Lately in my social media excursions, forum conversations, and general Tumblring, I’ve noticed more than I usually do this constant need for attention from people. Some of it was a person clamoring for my attention (which actually got me a few more youtube views. I really should do a new video soon) and some of it was watching others clamor for another person’s attention.
I hope senpai will notice me is a meme, but basically it’s thrown around these days in it’s original meme context, but also in a derogatory way to simply say “you’re just doing it for attention”.
On social media, but mostly Tumblr, this has never been more true. As of late, I’ve witnessed quite a scene unfold in one of the smaller Tumblr communities. I will not bore you with the details of the community, but suffice to say it is a reactionary movement. It sprung up as a sort of opposition to the extremism found in modern social justice movements.
In this particular community, someone was singled out and mocked. During this week or so, people came to the person’s defense, and they too were mocked. Some learned how stupid and childish they had been, and realized the reactionary movement they had been drawn into actually does more harm than good, and they decided to leave the movement and be better people. These people found that removing themselves from the constant fighting over trivial bullshit (such as arguments about sexless, genderless, raceless shapeshifting space rocks as well as magical ponies) and just enjoying their time online by looking at things they actually enjoy and like, they were far less stressed, and overall happier people.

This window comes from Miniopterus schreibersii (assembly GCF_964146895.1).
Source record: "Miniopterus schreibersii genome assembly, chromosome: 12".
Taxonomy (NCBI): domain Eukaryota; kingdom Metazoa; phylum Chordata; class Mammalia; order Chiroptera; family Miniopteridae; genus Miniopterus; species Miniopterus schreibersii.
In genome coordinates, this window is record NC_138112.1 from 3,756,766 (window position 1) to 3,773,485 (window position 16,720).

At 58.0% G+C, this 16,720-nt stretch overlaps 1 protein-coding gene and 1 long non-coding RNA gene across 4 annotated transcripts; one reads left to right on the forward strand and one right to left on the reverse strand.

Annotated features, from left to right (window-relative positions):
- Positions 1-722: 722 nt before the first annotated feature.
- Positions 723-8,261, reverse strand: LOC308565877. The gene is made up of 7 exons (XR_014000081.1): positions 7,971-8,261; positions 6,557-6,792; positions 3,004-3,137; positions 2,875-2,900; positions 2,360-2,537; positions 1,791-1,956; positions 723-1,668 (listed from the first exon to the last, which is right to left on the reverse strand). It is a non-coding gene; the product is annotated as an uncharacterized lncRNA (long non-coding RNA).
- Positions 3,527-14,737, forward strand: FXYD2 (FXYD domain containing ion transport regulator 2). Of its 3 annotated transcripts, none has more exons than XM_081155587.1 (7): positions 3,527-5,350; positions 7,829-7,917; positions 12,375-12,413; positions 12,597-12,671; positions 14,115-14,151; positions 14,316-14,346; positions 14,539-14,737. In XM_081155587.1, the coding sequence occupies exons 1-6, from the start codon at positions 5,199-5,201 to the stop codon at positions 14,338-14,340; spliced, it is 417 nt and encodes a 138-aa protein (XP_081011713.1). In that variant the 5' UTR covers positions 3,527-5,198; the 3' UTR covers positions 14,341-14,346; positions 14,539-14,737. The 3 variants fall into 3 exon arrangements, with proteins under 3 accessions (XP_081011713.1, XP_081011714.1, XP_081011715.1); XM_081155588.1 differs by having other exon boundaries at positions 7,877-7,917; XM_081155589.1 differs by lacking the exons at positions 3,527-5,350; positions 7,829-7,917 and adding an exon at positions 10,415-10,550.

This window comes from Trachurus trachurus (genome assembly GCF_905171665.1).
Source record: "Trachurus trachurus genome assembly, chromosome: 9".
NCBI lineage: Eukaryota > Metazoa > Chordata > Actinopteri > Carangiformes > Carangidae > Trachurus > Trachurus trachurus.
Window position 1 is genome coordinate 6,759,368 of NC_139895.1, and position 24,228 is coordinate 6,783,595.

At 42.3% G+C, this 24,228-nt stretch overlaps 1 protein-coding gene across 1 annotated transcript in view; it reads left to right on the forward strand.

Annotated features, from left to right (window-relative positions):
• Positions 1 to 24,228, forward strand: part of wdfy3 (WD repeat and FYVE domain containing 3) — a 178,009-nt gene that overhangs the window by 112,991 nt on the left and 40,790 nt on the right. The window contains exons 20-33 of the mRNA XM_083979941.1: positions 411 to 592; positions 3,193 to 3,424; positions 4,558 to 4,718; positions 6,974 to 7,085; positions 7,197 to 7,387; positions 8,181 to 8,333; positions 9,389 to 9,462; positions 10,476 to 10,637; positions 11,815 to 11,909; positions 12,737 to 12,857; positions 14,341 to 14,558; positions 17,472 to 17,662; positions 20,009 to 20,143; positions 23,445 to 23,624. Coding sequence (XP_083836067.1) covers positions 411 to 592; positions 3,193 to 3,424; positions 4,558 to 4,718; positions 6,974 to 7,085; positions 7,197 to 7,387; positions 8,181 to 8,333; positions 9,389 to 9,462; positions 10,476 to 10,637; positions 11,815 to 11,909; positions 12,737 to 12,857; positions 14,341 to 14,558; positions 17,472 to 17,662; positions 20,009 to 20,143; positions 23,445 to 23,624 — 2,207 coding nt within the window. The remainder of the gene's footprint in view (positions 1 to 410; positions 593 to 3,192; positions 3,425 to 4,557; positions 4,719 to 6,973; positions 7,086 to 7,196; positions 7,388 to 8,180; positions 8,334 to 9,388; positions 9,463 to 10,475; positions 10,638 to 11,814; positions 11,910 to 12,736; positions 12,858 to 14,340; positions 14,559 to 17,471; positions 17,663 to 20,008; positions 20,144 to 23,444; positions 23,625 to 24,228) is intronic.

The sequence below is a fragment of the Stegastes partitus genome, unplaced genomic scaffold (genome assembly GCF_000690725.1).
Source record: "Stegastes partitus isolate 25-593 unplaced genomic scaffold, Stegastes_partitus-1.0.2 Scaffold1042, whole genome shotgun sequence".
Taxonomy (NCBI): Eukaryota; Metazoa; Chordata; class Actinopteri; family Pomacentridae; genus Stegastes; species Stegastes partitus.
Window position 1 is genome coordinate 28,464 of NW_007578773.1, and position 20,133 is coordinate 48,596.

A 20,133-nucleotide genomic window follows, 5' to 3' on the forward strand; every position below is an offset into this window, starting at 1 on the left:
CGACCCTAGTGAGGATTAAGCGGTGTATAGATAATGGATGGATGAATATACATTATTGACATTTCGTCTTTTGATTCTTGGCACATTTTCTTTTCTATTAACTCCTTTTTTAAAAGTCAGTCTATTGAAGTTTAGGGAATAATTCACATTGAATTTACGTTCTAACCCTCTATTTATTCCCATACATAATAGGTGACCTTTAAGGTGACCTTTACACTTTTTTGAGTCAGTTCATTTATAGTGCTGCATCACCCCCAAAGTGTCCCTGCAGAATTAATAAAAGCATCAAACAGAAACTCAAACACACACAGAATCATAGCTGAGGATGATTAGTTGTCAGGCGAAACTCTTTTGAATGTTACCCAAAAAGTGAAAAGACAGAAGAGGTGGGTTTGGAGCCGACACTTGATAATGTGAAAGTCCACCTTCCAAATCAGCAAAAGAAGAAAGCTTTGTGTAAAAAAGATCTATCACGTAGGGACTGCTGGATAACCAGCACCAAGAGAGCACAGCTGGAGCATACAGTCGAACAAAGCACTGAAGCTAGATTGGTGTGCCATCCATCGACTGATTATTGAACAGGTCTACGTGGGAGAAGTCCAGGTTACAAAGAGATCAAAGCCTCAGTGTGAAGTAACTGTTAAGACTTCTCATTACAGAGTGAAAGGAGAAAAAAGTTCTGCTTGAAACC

Well, some of the people who left this “movement” were rather popular bloggers on Tumblr. They were always the ones who were tag-teamed in to take over when a person could not continue an argument (usually because the person involved had no idea what they were even talking about to begin with). But now that they had removed themselves from the “discourse”, others began vying for the top of the billing to replace them. One person in particular went above and beyond, going into people’s inboxes and sending anonymous hate to start up trouble, while another person went around tagging a user who was already dealing with a horrible situation – just to stir up trouble and look like a “good guy”. All so they could get the attention of ONE person. Mind you, the ONE person who’s attention they were trying to get is a 23 year old adult who spends the better part of his day arguing with teenagers about My Little Pony and Steven Universe, and not just on Tumblr either. And the 2 who went around trying to cause trouble in order to look like the “good guy”, are 18 and 19 respectively. All adults. Who choose to spend their free time fighting over cartoons and issues they know little to nothing about and who berate and punish those who either don’t agree, or who are in the community but express a differing opinion – no matter how slight a difference it is.
In the course of trying to get this person’s attention, these 2 individuals in particular directly caused the doxxing of one girl who otherwise would have been left alone had she not been tagged into an argument, and the other dragging everyone under the bus with her because no one was going to take her seriously because she is a well known drama queen and hypocrite. Drawing out what would have lasted maybe a week into now I believe week 3 of drama and discourse.